page contents
Connect with us

News

New technology enables Firefighters blast through walls

Published

on

technology-carried-on-40-engines

Firefighters will be able to tackle fires from outside a burning building using new technology that can blast water through concrete and steel.

The Ultra High Pressure Lances, branded Coldcut Cobra, will enable crews to tackle the fire quickly from outside by injecting water through walls and doors.



The new technology will be carried on a £7.6m fleet of 40 bespoke fire engines and initially will be rolled out mainly in rural areas.

Firefighters demonstrated the new high pressure lance in action at the Scottish Fire and Rescue National Training Centre in Cambuslang, South Lanarkshire, on Tuesday.

FOLLOW US ON:
 INSTAGRAMLINKEDINYOUTUBETWITTER & FACEBOOK

They used the lance to cut through a door and blast water into a building with a fire inside, cooling the temperature hundreds of degrees centigrade in less than a minute.

Scottish Fire and Rescue Service chief officer, Alasdair Hay, said: “We ask our firefighters to work in inherently dangerous environments, we often expose them to temperatures of 500 degrees centigrade as they get into the building, get on top of the fire and apply the water to it.

“What we saw today is another tool in our armoury.

“This gives us the ability to successfully extinguish a fire externally by injecting high pressure water in through a door, a wall, a window and it doesn’t expose firefighters to temperatures in excess of 500C, it’s safer for them.

“It’s also safer for members of the public because the rate it knocks down the fire, lowers the temperature, it’s twice as effective as the traditional attack and it creates a safe pathway then for firefighters to enter the building and save anybody that is unfortunately caught up in that incident.”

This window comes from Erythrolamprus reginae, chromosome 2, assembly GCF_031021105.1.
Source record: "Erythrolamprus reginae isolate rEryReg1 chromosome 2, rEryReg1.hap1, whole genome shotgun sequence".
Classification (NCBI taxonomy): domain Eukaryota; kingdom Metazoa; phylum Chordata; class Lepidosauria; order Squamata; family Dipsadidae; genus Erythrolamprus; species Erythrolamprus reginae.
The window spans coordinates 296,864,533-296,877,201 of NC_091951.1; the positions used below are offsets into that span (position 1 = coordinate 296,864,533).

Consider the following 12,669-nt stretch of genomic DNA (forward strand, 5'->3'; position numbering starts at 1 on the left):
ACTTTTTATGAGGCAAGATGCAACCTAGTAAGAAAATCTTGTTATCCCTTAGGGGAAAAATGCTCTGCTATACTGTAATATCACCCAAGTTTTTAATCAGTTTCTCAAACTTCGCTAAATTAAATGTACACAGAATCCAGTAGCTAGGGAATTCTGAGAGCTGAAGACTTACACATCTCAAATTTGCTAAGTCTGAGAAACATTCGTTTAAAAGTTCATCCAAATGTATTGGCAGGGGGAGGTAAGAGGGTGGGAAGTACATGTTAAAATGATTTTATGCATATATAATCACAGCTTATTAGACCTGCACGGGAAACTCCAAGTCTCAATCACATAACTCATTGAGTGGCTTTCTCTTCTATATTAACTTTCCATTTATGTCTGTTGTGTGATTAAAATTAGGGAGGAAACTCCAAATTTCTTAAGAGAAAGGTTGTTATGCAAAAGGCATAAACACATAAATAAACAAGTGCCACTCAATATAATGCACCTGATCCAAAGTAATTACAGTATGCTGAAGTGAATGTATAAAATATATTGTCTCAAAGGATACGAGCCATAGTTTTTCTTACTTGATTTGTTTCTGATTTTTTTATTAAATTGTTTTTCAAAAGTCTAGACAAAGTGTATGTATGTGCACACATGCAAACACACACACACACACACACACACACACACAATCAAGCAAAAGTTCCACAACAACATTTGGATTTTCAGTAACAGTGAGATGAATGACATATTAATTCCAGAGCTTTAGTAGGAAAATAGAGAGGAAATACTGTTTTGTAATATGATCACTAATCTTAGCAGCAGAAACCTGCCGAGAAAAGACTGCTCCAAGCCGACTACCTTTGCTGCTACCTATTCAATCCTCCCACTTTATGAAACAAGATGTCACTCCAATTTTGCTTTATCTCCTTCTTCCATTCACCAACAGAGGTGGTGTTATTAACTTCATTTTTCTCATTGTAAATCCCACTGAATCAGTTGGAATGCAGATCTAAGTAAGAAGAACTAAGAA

He added: “This is the very pinnacle of modern firefighting – with this proven technology our crews can begin firefighting within seconds of arrival by cutting straight to the heart of the flames.

“Combined with these state-of-the art appliances our retained firefighters will be able to respond quickly and decisively to keep saving lives.

“But crucially, we will be able to fight many fires without putting our firefighters’ lives in danger by sending them into a burning building.”

The bespoke appliances can carry up to four firefighters, are more agile than their traditional counterparts and have been designed to meet the needs of Scotland’s most rural areas.

Built by Scottish firm Emergency One, each one will also carry a defibrillator.

TO DOWNLOAD OUR MOBILE NEWS APP CLICK HERE

News

Newly high-tech weapon tested in North Korea

Published

on

By

North Korean leader Kim Jong-un has tested new ‘high-tech’ weapon in message to the US despite having an agreement with President Trump to denuclearized in the international summit, in June.



North Korea state media is yet to identify the kind of weapon that was launch.

IMG-20180912-WA0030

source report says, the picture the state media released showed Mr Kim surrounded by officials but no weapon was seen present.

FOLLOW US ON:
 INSTAGRAMLINKEDINYOUTUBETWITTER & FACEBOOK

United State have reacted to the claim , adding that they are still hopeful with the promises made by president Trump and Chairman Kim will be fulfilled.

TO DOWNLOAD OUR MOBILE NEWS APP CLICK HERE
WATCH RUSSIA 2018 HIGHLIGHTS HERE

Continue Reading

Health & Lifestyle

Effects of Hot baths on inflammation, glucose metabolism

Published

on

According to new research, a hot bath could have effects that extend way beyond mental relaxation. According to the authors, regular hot baths might reduce inflammation and improve metabolism.

Over recent years, hot baths, saunas, and other so-called passive heating therapies have received growing attention from scientists.